With the governors’ signature affixed, legislation to allow county jails to sell e-cigarettes has been adopted. E-cigarette companies are celebrating because they are the only winners in this matter. The original bill would have just let inmates buy them if they were trying to overcome their nicotine addiction, but this would have been a nightmare to enforce. The fact that the jails will make a profit off of the sale of the devices only clouds the situation.
First, they have never been proven to be a nicotine substitute and they are not an FDA-approved smoking-cessation tool. Why do they have to be provided anyway? There is no move afoot to put kegs of beer in the jail for alcohol dependent people or to address substance abusers that take oxycodone.
Second, 26 of the 65 compounds found in e-cigarettes are on the FDA’s list of harmful and potentially harmful substances.
Not enough research has been conducted to determine the long-term effect on the smokers or the second-hand effect on non-smokers. Complaints are being registered about the effect these vapors are having on surrounding people, which means the guards would be in harm’s way.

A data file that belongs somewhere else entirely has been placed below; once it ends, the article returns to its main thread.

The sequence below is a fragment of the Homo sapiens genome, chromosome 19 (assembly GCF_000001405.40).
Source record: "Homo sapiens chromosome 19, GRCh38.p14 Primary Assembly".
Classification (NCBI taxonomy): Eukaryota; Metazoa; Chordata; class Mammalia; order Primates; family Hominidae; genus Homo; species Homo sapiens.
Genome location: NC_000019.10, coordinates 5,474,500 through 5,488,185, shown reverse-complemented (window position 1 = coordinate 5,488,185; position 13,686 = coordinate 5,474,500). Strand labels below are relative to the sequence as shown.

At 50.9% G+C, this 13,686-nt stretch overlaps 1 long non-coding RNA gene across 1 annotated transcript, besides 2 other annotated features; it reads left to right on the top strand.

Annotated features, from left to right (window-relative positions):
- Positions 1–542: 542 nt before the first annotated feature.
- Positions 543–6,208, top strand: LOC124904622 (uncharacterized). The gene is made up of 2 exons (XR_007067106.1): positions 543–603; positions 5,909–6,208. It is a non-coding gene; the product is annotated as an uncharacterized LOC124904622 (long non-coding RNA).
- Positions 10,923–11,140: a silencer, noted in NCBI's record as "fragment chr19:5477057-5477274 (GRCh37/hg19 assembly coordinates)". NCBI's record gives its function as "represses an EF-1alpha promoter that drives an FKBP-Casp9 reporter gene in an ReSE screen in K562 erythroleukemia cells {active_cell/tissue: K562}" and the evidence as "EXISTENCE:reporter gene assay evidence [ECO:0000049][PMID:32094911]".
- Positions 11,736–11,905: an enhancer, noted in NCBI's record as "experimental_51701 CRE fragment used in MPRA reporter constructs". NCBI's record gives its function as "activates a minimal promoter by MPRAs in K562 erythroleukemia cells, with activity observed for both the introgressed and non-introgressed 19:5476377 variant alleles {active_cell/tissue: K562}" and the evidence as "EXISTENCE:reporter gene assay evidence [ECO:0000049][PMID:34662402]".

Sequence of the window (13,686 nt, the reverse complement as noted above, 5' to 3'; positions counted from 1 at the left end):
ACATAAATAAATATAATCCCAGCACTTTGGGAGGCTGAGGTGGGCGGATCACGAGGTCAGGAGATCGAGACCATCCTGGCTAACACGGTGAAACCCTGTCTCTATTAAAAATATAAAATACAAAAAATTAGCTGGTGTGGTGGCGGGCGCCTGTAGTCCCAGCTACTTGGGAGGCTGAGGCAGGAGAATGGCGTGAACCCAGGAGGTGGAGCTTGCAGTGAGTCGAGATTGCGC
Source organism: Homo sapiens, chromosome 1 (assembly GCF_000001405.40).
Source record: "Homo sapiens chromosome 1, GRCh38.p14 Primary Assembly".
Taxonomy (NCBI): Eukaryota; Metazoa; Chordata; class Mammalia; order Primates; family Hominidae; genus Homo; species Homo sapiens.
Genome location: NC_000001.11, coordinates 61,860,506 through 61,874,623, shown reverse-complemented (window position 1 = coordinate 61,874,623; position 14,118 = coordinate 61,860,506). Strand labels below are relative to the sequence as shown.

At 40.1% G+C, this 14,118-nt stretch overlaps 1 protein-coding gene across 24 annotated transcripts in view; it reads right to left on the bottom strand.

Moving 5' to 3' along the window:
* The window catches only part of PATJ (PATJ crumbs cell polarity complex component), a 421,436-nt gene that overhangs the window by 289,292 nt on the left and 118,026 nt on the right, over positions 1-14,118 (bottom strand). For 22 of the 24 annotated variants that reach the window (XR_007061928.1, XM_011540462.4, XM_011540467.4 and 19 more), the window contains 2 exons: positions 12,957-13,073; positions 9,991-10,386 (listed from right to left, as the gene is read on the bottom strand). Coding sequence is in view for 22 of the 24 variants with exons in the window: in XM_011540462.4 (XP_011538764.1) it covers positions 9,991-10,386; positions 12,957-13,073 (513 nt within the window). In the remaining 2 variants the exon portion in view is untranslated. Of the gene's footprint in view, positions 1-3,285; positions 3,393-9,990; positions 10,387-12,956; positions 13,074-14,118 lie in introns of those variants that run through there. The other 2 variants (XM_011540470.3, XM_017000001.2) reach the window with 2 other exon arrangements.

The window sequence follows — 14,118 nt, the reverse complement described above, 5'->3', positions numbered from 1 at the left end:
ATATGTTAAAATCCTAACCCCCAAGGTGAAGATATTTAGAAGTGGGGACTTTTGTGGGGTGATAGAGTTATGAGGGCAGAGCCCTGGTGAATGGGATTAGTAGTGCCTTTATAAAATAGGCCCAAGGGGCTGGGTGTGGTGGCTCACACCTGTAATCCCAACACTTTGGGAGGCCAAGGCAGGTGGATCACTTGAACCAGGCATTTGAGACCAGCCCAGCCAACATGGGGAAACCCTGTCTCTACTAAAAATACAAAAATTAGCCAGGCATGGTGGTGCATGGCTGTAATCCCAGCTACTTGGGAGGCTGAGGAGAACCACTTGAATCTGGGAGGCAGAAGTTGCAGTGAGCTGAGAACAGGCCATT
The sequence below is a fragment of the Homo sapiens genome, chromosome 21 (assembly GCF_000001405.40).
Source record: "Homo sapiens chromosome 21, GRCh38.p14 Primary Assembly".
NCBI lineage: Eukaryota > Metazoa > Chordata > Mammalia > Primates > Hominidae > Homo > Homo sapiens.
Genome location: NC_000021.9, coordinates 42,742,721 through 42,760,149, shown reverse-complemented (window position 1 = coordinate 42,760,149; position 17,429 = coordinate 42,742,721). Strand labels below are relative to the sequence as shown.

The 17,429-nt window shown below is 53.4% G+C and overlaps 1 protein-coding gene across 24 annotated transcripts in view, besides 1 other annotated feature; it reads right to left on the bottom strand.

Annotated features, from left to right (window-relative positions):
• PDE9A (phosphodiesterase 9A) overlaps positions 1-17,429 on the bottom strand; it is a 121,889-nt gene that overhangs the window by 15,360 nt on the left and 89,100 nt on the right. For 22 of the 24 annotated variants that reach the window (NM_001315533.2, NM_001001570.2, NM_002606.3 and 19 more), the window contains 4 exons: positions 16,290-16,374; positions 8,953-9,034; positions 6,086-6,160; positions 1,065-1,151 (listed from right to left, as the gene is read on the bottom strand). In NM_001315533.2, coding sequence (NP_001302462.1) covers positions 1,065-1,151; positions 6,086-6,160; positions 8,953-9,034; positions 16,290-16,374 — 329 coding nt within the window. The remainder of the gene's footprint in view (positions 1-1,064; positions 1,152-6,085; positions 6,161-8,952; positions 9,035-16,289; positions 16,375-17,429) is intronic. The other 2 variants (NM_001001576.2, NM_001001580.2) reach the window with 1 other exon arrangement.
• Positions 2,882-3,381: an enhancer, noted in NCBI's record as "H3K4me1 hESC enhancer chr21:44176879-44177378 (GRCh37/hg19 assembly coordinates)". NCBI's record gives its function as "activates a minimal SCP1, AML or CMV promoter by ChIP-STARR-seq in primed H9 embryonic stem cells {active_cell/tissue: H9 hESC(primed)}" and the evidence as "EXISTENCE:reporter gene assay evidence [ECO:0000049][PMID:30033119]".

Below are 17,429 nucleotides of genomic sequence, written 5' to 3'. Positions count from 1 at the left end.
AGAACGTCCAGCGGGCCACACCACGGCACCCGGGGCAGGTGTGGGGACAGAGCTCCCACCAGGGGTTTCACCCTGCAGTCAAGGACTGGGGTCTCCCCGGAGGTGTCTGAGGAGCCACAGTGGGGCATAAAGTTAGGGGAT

Third, and this would be a sheriff’s concern, there is no guarantee that the device cannot be made into a weapon of sort. Although they would make them out of plastic instead of metal, inmates have proven to be very creative in altering things into weapons.
Fourth, what if you do not have money for an e-cigarette, but someone else does have enough to buy one, are you just going to sit idly by while he enjoys his smoke?
So we have common sense trampled by the one true American virtue. If it was such a great idea, why were state prisons not allowed to do it? Perhaps there was concern about medical costs and security, but hey, if you don’t have those concerns locally, have at it.
Or was the real spark the announcement that R.J. Reynolds is rolling out a new disposable electronic cigarette that will be manufactured in North Carolina — the thought of doing anything that would negatively affect a business is viewed as verboten by this administration. In our region, only Rep. Ken Goodman voted against this bill. Thank you for taking the higher ground.
As a reminder, restaurants and other businesses have the right to ban e-cigarettes at their discretion.